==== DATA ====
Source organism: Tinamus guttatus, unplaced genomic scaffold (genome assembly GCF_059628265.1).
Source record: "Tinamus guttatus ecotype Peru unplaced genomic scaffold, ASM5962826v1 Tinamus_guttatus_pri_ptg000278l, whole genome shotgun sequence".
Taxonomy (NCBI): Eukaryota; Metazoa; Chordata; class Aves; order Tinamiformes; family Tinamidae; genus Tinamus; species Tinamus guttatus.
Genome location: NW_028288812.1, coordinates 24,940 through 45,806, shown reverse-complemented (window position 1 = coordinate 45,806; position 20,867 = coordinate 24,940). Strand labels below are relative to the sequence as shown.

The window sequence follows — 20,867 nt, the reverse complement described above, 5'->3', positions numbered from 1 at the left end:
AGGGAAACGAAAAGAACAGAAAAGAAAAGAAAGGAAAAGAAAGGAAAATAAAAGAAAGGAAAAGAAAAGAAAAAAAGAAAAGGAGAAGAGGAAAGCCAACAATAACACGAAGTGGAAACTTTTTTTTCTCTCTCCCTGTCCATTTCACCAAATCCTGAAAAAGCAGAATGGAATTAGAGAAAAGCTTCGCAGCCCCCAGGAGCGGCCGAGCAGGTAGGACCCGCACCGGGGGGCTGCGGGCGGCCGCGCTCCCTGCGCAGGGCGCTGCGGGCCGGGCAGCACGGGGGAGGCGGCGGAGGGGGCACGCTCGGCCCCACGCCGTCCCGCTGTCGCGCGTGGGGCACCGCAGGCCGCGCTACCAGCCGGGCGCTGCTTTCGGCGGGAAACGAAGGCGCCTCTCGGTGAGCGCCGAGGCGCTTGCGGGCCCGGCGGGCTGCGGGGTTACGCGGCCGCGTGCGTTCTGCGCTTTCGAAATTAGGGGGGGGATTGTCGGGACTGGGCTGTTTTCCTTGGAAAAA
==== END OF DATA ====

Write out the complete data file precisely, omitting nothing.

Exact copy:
Source organism: Tinamus guttatus, unplaced genomic scaffold (genome assembly GCF_059628265.1).
Source record: "Tinamus guttatus ecotype Peru unplaced genomic scaffold, ASM5962826v1 Tinamus_guttatus_pri_ptg000278l, whole genome shotgun sequence".
Taxonomy (NCBI): Eukaryota; Metazoa; Chordata; class Aves; order Tinamiformes; family Tinamidae; genus Tinamus; species Tinamus guttatus.
Genome location: NW_028288812.1, coordinates 24,940 through 45,806, shown reverse-complemented (window position 1 = coordinate 45,806; position 20,867 = coordinate 24,940). Strand labels below are relative to the sequence as shown.

The window sequence follows — 20,867 nt, the reverse complement described above, 5'->3', positions numbered from 1 at the left end:
AGGGAAACGAAAAGAACAGAAAAGAAAAGAAAGGAAAAGAAAGGAAAATAAAAGAAAGGAAAAGAAAAGAAAAAAAGAAAAGGAGAAGAGGAAAGCCAACAATAACACGAAGTGGAAACTTTTTTTTCTCTCTCCCTGTCCATTTCACCAAATCCTGAAAAAGCAGAATGGAATTAGAGAAAAGCTTCGCAGCCCCCAGGAGCGGCCGAGCAGGTAGGACCCGCACCGGGGGGCTGCGGGCGGCCGCGCTCCCTGCGCAGGGCGCTGCGGGCCGGGCAGCACGGGGGAGGCGGCGGAGGGGGCACGCTCGGCCCCACGCCGTCCCGCTGTCGCGCGTGGGGCACCGCAGGCCGCGCTACCAGCCGGGCGCTGCTTTCGGCGGGAAACGAAGGCGCCTCTCGGTGAGCGCCGAGGCGCTTGCGGGCCCGGCGGGCTGCGGGGTTACGCGGCCGCGTGCGTTCTGCGCTTTCGAAATTAGGGGGGGGATTGTCGGGACTGGGCTGTTTTCCTTGGAAAAA